BLITZER: What you are saying is this is a winning issue, the Democrats believe, for the president?

CROWLEY: Yes. BORGER: Well, can I just say that I'm not so sure that class warfare to say they don't get us, the way Joe Biden did this week, is a winning argument necessarily with independent voters. Those --

CROWLEY: I don't think so. I think they think so.

BORGER: Right. Those are the people they have to, you know, convince. I think that could turn off a bunch of independent voters.

CROWLEY: Class warfare, they don't like to call it that in the re- elect committee, but, has not shown to work. We've seen it before we saw Al Gore sort of try it, it clearly didn't work there.

BLITZER: And you know what else isn't going to work, by all accounts except for a small element, there is reviving the Reverend Wright uproar against them. They tried those four years ago. It didn't exactly work great. And they're running away from this, the Romney folks as quickly, Candy, as they can.

CROWLEY: Yes. Because they see it not just a there was some full horror here I think on the parts of Democrats to steer this story, why, because it's a bad issue for Republicans. It brings up race and that does turn off independents. That does -- they don't want to be seen as intolerant. They don't want to be seen as aligned with anything like that and I think the Romney folks get that. And before it could touch someone them in a heavy handed way, they said we renounce this.

BORGER: You know, also, what the president really has going for him is that he's liked by a majority of the American public. And so, you have an ad like this and it will turn a lot of voters off. Also, Mitt Romney has to stick to his economic message. That's his chief message. Any moment, he is talking about something else it's not a moment of opportunity for them. He has got to talk about jobs, the economy and health care. And that's what we are going to be hearing from him about. He doesn't want to be talking about Reverend Wright.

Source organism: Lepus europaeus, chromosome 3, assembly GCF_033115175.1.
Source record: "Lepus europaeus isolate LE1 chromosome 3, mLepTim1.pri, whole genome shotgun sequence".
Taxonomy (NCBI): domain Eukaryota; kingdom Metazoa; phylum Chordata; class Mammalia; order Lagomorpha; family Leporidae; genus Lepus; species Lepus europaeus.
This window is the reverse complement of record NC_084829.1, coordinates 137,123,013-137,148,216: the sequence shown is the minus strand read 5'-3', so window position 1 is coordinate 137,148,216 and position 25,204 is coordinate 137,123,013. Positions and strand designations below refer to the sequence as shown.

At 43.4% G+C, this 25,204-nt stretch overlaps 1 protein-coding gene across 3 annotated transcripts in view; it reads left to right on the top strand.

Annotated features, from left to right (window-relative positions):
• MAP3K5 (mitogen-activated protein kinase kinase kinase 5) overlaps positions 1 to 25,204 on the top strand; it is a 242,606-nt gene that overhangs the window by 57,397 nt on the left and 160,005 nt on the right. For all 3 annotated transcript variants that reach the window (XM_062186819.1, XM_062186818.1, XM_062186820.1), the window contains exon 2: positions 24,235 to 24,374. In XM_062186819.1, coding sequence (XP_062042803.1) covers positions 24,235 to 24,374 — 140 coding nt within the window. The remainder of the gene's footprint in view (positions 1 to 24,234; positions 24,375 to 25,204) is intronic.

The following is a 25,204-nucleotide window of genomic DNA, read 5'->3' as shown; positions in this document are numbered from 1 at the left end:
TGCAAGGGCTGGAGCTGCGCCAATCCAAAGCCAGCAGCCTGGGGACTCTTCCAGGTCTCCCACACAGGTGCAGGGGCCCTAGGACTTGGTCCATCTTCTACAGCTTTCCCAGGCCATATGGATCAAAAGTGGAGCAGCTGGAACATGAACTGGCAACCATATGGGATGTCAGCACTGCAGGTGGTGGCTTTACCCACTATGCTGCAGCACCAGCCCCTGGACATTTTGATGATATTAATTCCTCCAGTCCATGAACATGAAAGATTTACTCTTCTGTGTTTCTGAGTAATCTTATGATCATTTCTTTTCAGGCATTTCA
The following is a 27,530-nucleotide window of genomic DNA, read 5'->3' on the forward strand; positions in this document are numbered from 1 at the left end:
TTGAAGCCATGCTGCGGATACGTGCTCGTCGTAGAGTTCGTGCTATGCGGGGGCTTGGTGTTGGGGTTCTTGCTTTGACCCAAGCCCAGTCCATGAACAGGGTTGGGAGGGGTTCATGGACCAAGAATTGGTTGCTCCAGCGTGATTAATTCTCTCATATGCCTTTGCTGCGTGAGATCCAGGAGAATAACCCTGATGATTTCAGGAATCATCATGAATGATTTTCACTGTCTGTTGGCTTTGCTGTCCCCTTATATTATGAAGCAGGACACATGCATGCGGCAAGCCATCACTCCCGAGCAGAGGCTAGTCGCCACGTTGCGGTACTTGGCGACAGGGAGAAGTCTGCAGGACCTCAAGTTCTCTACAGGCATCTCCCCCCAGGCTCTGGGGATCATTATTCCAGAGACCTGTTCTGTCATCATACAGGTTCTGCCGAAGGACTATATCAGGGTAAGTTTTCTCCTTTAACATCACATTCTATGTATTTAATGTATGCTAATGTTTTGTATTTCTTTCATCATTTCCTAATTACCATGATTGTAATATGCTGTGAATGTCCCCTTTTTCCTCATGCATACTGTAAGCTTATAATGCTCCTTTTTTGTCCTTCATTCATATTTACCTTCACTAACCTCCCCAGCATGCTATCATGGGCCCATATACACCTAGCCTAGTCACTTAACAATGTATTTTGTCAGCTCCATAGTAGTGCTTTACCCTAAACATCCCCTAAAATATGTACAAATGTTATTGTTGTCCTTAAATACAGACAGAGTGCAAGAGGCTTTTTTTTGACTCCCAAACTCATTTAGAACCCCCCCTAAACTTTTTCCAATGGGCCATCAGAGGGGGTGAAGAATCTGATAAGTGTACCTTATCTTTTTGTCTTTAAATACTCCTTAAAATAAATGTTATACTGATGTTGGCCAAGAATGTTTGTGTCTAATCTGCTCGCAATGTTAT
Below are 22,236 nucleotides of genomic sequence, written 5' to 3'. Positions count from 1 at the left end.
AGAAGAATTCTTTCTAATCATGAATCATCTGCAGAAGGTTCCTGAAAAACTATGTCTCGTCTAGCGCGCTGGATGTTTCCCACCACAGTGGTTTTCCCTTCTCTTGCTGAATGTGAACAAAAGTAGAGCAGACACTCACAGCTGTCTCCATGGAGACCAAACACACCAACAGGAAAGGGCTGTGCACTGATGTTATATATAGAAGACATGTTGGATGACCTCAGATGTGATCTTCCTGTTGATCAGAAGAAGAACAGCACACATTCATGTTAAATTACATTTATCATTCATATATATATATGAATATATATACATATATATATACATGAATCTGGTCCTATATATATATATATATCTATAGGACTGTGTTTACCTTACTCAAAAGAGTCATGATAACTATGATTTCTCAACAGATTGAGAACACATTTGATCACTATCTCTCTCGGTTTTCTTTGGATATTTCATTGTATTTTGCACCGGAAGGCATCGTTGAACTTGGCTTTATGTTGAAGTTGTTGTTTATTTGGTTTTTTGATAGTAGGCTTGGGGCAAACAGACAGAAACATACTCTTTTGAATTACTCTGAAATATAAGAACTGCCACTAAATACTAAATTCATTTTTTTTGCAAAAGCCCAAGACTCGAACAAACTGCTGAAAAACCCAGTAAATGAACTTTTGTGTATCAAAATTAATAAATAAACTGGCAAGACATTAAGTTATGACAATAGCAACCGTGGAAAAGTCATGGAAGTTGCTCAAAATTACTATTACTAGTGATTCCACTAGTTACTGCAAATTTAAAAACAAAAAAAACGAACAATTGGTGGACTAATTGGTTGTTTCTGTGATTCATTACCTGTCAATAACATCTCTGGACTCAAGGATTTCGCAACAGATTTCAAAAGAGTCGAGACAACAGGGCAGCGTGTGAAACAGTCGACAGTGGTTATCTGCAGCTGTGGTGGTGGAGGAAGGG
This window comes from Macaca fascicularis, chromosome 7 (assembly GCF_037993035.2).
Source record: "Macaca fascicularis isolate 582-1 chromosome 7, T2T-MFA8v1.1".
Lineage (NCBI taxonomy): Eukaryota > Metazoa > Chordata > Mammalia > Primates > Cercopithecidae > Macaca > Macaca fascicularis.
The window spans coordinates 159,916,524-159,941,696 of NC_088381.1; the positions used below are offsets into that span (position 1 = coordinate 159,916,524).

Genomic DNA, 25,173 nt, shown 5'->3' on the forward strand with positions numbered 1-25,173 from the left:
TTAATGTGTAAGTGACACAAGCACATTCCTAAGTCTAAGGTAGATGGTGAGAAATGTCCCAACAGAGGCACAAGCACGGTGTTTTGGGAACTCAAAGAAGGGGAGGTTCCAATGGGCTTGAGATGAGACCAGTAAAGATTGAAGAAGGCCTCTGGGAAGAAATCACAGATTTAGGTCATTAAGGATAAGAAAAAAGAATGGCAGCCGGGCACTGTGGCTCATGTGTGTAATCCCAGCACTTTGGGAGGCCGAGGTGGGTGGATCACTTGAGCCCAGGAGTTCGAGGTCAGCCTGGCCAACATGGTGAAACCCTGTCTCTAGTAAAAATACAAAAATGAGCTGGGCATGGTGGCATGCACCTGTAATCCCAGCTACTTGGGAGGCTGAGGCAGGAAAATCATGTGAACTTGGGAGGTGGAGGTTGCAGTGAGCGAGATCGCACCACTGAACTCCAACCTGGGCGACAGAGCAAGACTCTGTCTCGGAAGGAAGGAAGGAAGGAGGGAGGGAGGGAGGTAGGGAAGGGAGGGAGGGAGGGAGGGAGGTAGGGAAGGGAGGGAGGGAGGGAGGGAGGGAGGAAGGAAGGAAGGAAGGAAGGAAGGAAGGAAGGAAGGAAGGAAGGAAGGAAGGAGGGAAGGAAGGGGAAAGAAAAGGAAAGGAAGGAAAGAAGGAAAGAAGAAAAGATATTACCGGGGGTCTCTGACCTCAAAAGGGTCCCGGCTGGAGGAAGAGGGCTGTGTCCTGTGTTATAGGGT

BLITZER: Well, what is interesting also this week, we learned that the Romney campaign and the Obama campaign, they are both raising about the same amount of money now, Candy, about $40 million, $45 million. They're both doing relatively equally as well.

CROWLEY: I think just, you know, sort of putting a period on what we've been seeing for a while, this is going to be a close race there. You now seeing - I mean, Romney is beginning to catch up because now it just Romney. And he will be able to -- I don't know that you can ever get to the point where a president is simply because fund-raising for a president is a lot easier than it is as a challenger but nonetheless, there are plenty of folks they can go to. And there, you know, I think it just shows this is going to be a close race.

BLITZER: They're both going to have hundreds of millions of dollars.


BLITZER: Where the Republicans do have an advantage, Gloria, are the super PACs. They seem to be able to raise a lot more money in those super PACs in the Democrats right now or more, let's say they are not --.